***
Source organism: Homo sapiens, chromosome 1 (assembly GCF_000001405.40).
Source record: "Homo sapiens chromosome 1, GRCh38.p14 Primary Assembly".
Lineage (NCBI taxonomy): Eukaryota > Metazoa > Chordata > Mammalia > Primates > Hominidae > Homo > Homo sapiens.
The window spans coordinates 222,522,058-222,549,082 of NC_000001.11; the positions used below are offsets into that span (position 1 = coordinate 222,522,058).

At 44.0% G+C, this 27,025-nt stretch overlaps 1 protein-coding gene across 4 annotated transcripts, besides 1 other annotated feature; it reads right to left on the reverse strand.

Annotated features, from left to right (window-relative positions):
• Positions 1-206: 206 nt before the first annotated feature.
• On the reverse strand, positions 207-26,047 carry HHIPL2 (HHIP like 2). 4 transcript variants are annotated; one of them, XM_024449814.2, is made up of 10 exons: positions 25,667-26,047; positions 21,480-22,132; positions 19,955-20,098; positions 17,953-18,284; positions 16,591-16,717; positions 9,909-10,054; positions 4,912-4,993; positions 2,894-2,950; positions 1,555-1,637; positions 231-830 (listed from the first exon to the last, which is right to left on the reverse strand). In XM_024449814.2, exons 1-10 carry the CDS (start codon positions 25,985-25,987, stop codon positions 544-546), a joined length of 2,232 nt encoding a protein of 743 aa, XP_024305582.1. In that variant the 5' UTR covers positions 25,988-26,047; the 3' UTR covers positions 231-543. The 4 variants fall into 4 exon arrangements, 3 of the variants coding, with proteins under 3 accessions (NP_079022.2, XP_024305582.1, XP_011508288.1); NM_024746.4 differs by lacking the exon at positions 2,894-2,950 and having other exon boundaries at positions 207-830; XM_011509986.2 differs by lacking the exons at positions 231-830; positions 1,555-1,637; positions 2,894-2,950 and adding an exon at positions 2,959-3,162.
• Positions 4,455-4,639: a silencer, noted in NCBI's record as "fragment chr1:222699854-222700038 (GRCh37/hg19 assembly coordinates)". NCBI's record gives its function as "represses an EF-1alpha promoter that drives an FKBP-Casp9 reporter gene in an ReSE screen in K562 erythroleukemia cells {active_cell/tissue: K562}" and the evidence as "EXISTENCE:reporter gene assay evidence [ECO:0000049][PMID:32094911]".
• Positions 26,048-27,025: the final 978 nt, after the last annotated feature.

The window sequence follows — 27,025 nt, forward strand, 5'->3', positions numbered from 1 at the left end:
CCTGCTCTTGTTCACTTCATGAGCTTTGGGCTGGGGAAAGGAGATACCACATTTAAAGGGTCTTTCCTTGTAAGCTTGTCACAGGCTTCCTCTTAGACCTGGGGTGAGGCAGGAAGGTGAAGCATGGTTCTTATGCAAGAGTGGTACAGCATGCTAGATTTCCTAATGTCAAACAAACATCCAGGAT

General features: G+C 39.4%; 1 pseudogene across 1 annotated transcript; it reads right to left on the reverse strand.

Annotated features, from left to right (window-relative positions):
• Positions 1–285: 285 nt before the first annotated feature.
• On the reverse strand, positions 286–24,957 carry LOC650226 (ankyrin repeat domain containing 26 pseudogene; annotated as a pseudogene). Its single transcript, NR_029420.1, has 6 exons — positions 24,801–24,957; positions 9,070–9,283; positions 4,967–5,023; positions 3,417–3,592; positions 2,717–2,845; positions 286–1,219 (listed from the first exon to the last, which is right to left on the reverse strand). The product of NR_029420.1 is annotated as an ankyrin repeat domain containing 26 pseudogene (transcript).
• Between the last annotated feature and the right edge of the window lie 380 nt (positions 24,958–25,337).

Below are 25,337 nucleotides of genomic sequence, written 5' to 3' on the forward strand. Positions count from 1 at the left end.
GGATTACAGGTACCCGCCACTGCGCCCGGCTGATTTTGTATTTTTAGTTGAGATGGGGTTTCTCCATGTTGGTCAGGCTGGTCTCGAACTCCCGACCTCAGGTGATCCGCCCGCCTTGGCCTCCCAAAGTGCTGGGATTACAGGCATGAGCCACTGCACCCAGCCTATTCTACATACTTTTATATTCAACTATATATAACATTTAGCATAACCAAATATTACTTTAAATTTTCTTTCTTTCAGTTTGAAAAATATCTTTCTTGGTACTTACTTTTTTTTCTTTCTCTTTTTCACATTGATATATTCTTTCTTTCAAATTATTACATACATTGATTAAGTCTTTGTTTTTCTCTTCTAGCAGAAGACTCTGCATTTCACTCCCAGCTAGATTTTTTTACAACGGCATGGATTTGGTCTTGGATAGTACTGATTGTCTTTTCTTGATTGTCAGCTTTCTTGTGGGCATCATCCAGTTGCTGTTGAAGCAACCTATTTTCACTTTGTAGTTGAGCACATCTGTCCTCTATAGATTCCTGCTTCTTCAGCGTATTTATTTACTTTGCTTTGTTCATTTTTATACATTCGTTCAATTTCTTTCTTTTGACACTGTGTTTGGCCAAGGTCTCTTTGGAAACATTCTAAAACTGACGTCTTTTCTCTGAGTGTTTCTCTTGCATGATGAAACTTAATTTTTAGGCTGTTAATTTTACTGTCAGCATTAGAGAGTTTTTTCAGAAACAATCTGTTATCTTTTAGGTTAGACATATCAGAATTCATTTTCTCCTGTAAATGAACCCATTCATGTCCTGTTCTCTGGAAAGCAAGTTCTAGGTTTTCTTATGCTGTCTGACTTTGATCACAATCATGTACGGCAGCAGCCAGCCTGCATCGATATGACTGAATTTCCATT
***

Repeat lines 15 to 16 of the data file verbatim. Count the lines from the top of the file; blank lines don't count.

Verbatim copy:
• Positions 1–285: 285 nt before the first annotated feature.
• On the reverse strand, positions 286–24,957 carry LOC650226 (ankyrin repeat domain containing 26 pseudogene; annotated as a pseudogene). Its single transcript, NR_029420.1, has 6 exons — positions 24,801–24,957; positions 9,070–9,283; positions 4,967–5,023; positions 3,417–3,592; positions 2,717–2,845; positions 286–1,219 (listed from the first exon to the last, which is right to left on the reverse strand). The product of NR_029420.1 is annotated as an ankyrin repeat domain containing 26 pseudogene (transcript).